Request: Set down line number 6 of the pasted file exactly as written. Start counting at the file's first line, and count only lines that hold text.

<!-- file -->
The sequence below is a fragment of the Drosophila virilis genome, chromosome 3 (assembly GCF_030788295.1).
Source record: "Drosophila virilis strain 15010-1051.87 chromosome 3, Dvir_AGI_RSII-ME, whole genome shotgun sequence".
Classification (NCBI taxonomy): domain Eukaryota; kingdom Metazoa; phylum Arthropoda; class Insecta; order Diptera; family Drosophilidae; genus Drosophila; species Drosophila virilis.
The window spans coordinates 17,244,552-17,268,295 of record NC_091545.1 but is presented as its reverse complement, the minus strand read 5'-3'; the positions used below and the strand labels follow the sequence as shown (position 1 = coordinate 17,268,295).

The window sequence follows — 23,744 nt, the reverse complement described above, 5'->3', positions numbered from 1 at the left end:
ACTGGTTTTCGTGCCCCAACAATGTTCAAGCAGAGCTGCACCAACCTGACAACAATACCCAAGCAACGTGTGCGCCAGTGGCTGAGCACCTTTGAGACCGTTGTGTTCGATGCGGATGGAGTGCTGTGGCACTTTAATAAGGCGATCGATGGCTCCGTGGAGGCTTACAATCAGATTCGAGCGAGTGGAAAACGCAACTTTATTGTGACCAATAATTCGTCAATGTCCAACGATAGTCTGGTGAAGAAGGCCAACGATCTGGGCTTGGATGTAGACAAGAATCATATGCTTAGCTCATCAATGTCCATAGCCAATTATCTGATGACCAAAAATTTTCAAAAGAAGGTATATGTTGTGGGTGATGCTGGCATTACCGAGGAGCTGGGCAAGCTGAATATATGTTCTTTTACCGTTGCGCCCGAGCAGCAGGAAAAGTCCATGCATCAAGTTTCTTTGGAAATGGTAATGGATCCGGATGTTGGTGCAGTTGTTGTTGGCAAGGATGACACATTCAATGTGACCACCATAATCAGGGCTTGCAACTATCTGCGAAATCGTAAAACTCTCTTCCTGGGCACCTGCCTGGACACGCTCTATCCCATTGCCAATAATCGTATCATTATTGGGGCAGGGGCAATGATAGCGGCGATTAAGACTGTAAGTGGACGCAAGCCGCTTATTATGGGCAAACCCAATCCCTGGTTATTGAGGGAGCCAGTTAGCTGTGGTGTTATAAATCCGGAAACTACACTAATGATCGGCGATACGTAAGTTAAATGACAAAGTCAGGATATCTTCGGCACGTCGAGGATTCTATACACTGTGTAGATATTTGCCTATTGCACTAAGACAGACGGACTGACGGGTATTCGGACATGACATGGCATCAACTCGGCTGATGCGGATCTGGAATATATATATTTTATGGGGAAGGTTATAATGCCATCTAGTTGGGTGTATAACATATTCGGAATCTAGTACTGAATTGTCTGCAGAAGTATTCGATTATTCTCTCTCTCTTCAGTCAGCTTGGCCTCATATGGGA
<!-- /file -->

ACTGGTTTTCGTGCCCCAACAATGTTCAAGCAGAGCTGCACCAACCTGACAACAATACCCAAGCAACGTGTGCGCCAGTGGCTGAGCACCTTTGAGACCGTTGTGTTCGATGCGGATGGAGTGCTGTGGCACTTTAATAAGGCGATCGATGGCTCCGTGGAGGCTTACAATCAGATTCGAGCGAGTGGAAAACGCAACTTTATTGTGACCAATAATTCGTCAATGTCCAACGATAGTCTGGTGAAGAAGGCCAACGATCTGGGCTTGGATGTAGACAAGAATCATATGCTTAGCTCATCAATGTCCATAGCCAATTATCTGATGACCAAAAATTTTCAAAAGAAGGTATATGTTGTGGGTGATGCTGGCATTACCGAGGAGCTGGGCAAGCTGAATATATGTTCTTTTACCGTTGCGCCCGAGCAGCAGGAAAAGTCCATGCATCAAGTTTCTTTGGAAATGGTAATGGATCCGGATGTTGGTGCAGTTGTTGTTGGCAAGGATGACACATTCAATGTGACCACCATAATCAGGGCTTGCAACTATCTGCGAAATCGTAAAACTCTCTTCCTGGGCACCTGCCTGGACACGCTCTATCCCATTGCCAATAATCGTATCATTATTGGGGCAGGGGCAATGATAGCGGCGATTAAGACTGTAAGTGGACGCAAGCCGCTTATTATGGGCAAACCCAATCCCTGGTTATTGAGGGAGCCAGTTAGCTGTGGTGTTATAAATCCGGAAACTACACTAATGATCGGCGATACGTAAGTTAAATGACAAAGTCAGGATATCTTCGGCACGTCGAGGATTCTATACACTGTGTAGATATTTGCCTATTGCACTAAGACAGACGGACTGACGGGTATTCGGACATGACATGGCATCAACTCGGCTGATGCGGATCTGGAATATATATATTTTATGGGGAAGGTTATAATGCCATCTAGTTGGGTGTATAACATATTCGGAATCTAGTACTGAATTGTCTGCAGAAGTATTCGATTATTCTCTCTCTCTTCAGTCAGCTTGGCCTCATATGGGA